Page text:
Every session is different. We are eager to hear your ideas for the look of your portraits and view our time together as a collaboration of ideas. This is why we like to have a pre-session consultation. It gives us time to discuss what you have in mind for your portraits.
We suggest that you bring clothing that expresses your style. Feel free to bring at least one change of clothing with you for some extra variety. We will discuss clothing and props prior to your session. Please, iron your clothes prior to your session. It is distracting to have wrinkles in your portrait. We can remove them in post-processing but there will be an additional fee for that.
Storytelling helps convey personality, style, tastes, romance, or your sense of humor. Backgrounds, outfits, uniforms, and props tell more than just an expression can.
Wardrobe tips for good portraiture:
- Adults and families: Avoid bright or busy patterns that may compete for attention in the portrait. Active solo kid shots bend this rule well. Bold colors can work in high-key settings.
- Darker colors can have a slimming effect.
- Dress groups in similar hues and styles causing the eye to be drawn to the faces.
- Showing too much skin can be distracting. Avoid shorts in groups and sleeveless tops in close-ups. The leg or arm closest to the camera may appear larger than it truly is.
- Choose outfits that match the surroundings. Bright sets beg for light or white outfits. Outdoor afternoons look for denim, subdued colors, or earth tones. Trash the dress or senior sessions, anything goes!
- If we will be using a virtual background, pick colors that are not close to the Chromakey color. Blue, gray, and green are typical Chromakey backgrounds. Solid white (high key) and black (low key) backgrounds may also be used.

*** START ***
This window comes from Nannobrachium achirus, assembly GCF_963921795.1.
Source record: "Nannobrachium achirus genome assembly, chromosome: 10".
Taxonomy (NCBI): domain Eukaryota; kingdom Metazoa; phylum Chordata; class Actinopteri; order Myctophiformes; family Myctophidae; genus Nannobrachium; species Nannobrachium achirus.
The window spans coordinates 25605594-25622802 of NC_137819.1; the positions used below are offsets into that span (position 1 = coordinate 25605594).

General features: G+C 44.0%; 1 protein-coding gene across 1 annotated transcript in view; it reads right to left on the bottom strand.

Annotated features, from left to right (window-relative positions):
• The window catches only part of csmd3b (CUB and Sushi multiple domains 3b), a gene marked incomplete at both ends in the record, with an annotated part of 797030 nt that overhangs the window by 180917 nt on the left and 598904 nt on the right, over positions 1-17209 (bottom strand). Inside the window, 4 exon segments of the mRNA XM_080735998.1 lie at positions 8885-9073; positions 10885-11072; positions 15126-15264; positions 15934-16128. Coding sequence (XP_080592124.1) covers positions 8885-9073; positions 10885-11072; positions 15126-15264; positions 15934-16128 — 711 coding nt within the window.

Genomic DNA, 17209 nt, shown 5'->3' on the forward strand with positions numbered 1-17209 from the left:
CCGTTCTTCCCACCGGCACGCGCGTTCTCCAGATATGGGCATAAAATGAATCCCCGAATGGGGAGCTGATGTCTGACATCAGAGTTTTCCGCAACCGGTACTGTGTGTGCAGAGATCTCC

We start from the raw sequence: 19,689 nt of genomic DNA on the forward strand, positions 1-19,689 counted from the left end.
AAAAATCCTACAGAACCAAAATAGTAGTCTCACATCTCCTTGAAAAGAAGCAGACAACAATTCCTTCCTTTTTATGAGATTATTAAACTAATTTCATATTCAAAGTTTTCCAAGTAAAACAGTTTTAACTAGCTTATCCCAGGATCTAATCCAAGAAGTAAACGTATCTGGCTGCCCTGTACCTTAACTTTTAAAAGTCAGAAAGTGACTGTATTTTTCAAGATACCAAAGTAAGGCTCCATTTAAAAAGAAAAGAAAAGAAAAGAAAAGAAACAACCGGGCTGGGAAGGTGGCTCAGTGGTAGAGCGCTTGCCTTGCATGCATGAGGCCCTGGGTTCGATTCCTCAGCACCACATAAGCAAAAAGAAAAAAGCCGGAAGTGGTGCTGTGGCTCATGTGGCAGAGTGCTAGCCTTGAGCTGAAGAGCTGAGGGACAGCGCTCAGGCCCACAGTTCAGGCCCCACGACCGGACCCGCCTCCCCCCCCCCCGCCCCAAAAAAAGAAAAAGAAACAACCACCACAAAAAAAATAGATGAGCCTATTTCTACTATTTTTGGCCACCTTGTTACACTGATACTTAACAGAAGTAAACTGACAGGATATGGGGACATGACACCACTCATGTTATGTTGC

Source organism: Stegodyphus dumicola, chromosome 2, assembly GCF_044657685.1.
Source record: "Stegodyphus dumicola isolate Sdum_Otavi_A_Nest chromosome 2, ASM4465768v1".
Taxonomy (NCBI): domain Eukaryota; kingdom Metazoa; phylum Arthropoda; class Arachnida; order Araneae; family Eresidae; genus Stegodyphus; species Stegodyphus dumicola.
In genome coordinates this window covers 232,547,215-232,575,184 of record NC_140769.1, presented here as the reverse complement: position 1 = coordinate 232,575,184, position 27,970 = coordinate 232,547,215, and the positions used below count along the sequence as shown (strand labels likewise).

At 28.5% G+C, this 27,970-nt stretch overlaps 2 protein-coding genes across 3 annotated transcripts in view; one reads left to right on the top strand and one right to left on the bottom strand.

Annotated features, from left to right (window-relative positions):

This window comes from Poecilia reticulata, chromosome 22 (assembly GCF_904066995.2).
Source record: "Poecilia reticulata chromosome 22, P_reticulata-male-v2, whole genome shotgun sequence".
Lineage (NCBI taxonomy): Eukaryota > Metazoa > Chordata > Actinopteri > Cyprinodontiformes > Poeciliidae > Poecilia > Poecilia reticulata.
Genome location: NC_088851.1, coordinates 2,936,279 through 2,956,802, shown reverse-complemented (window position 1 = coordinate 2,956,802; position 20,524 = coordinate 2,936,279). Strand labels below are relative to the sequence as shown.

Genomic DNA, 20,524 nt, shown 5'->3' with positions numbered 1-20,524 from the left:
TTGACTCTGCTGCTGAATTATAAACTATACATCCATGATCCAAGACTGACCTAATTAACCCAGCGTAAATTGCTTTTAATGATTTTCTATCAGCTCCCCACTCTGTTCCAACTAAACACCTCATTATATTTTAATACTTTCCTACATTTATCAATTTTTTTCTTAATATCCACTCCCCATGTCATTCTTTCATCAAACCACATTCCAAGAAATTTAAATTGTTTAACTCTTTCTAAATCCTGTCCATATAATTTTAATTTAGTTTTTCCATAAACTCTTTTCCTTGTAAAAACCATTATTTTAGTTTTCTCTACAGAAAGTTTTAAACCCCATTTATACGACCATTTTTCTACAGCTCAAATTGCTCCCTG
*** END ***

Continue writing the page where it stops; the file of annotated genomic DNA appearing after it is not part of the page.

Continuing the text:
- Children are in various stages throughout childhood. A favorite object, uniform, sporting goods, or game console, help tell who they are right now.
- Use items or tools of your trade for business portraits.
- Romance can include objects of affection, symbols of the heart, or classic wardrobe selections, to name a few. Imagination should be structured to convey a mood or a message without distracting from the subject.
- Family treasures, like grandpa’s teddy bear, heirloom books, or furniture accessories can convey your multi-generational values.
- Bright sets and colorful clothes infer active and vibrant personalities. Low key surroundings and props project a sense of calm. Break this rule (carefully) to suggest independence.
High School Seniors:
- Almost anything goes! Project your attitude and personality in your outfits and props. We love to include best friends, that special someone, pets, your vehicle, etc.
- Guys, avoid a haircut just before your session. Give your hair time to settle in. Make sure all facial hair is neatly trimmed. (monobrows are never in style.)
- Gals, now is not the time to try a new hairstyle or color. Stay with a style you know and are comfortable with so you will feel relaxed for your session. If you need a trim try to have it done at least one week prior to your session. Bring a brush/comb for touch-ups and hair spray for indoors and out.
- Blemishes? They happen. Act as though they don’t exist. Trying to cover them with makeup can actually make them more noticeable when being photographed. If needed our retouching staff will remove them in post-processing.
- Keep makeup to a minimum. A clean, uniform look presents best to the camera. Try to avoid mascaras that flake or smudge under the eyes.
Exceptions and special considerations:
Fashion or other Portfolio work: Make-up Artists or MUAs, can work miracles as well as be very creative, but review their portfolios carefully. Consider a dry-run first and take a snapshot of what works so you can easily repeat it.
Call us TODAY at 972-567-8613 to schedule your own portrait session!